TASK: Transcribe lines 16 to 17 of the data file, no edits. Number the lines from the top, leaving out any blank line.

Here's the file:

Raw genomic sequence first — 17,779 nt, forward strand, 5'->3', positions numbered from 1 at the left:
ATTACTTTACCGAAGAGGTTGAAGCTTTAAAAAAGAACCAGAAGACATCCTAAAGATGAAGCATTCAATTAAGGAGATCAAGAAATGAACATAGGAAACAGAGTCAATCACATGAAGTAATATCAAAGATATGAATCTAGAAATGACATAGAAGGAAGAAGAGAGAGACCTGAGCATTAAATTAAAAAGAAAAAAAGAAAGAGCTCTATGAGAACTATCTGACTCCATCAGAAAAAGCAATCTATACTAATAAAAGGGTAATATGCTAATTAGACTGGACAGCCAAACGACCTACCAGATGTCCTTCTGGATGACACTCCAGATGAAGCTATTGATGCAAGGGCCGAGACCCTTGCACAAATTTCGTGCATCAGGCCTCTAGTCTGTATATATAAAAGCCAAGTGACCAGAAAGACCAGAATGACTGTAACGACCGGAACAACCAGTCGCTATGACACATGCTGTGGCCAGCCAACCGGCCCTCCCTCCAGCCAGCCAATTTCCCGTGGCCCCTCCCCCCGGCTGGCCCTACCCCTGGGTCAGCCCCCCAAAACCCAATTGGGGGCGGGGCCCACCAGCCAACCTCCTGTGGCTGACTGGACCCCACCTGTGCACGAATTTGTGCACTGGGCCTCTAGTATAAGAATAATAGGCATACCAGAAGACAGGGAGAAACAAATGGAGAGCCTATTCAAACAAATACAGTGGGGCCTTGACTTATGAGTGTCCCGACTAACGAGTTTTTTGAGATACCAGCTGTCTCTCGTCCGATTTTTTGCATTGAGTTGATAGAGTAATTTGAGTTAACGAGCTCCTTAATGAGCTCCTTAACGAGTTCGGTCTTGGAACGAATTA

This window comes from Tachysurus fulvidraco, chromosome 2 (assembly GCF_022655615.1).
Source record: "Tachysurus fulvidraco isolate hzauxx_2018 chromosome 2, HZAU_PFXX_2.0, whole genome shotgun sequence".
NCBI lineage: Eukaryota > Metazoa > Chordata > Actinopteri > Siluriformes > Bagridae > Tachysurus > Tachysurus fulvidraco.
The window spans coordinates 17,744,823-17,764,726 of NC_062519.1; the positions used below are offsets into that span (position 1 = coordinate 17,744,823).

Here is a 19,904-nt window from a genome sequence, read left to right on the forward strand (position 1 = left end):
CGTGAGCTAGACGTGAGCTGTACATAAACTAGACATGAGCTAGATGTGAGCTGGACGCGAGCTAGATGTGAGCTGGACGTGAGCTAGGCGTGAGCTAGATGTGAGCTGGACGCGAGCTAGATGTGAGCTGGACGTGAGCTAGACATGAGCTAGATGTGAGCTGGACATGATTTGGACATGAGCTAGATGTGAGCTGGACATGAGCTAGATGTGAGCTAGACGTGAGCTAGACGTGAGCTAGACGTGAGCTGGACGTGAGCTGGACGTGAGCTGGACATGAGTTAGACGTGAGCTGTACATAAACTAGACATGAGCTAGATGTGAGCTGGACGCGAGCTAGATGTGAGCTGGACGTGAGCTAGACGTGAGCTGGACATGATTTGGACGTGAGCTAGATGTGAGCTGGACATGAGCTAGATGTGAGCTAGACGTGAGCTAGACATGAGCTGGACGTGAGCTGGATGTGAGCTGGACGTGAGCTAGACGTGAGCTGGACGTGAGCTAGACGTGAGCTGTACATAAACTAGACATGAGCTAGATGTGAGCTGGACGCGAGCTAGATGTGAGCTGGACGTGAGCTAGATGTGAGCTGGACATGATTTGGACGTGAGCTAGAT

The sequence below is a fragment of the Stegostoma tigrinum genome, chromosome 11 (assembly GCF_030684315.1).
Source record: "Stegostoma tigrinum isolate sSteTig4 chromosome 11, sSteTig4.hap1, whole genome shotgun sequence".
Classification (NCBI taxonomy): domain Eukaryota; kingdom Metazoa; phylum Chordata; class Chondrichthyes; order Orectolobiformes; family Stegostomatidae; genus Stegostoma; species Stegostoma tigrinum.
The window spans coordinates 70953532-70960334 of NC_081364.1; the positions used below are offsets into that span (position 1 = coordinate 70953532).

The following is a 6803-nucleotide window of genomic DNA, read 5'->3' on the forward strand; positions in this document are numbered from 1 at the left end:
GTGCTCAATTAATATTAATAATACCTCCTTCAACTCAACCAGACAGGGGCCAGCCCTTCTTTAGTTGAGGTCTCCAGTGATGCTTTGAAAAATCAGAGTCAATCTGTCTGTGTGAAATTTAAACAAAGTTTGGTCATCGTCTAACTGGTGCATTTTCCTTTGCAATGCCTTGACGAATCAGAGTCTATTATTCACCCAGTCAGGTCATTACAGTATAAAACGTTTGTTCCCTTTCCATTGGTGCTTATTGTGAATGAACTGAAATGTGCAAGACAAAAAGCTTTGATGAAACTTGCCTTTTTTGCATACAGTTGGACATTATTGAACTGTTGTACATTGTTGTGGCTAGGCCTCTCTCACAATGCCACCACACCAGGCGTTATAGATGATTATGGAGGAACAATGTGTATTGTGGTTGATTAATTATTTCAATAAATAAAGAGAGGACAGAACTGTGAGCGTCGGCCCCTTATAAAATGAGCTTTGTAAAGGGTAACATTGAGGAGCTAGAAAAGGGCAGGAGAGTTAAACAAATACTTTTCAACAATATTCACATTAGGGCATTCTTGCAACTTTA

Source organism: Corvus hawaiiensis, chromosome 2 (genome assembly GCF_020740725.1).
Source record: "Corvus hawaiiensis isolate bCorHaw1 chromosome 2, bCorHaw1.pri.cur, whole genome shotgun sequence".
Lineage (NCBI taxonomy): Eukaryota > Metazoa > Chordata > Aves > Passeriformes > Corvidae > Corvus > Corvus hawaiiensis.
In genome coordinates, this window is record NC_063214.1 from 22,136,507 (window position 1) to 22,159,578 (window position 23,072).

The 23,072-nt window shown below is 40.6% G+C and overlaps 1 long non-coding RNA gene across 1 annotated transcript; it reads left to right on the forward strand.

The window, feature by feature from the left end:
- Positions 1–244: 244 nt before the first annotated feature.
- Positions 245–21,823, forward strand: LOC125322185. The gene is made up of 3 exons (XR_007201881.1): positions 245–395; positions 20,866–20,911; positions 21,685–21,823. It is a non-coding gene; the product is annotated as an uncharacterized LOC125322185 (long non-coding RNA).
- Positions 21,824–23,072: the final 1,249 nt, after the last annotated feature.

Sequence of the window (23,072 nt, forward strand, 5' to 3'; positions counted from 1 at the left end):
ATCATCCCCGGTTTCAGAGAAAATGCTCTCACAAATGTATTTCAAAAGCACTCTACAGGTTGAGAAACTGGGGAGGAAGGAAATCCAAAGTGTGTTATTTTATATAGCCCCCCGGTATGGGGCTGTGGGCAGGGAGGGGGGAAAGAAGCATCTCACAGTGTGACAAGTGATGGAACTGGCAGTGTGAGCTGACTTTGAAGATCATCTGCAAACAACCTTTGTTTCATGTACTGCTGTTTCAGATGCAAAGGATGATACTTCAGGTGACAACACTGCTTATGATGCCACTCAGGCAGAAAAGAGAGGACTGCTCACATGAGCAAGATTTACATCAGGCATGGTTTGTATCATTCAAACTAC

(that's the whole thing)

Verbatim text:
Source record: "Corvus hawaiiensis isolate bCorHaw1 chromosome 2, bCorHaw1.pri.cur, whole genome shotgun sequence".
Lineage (NCBI taxonomy): Eukaryota > Metazoa > Chordata > Aves > Passeriformes > Corvidae > Corvus > Corvus hawaiiensis.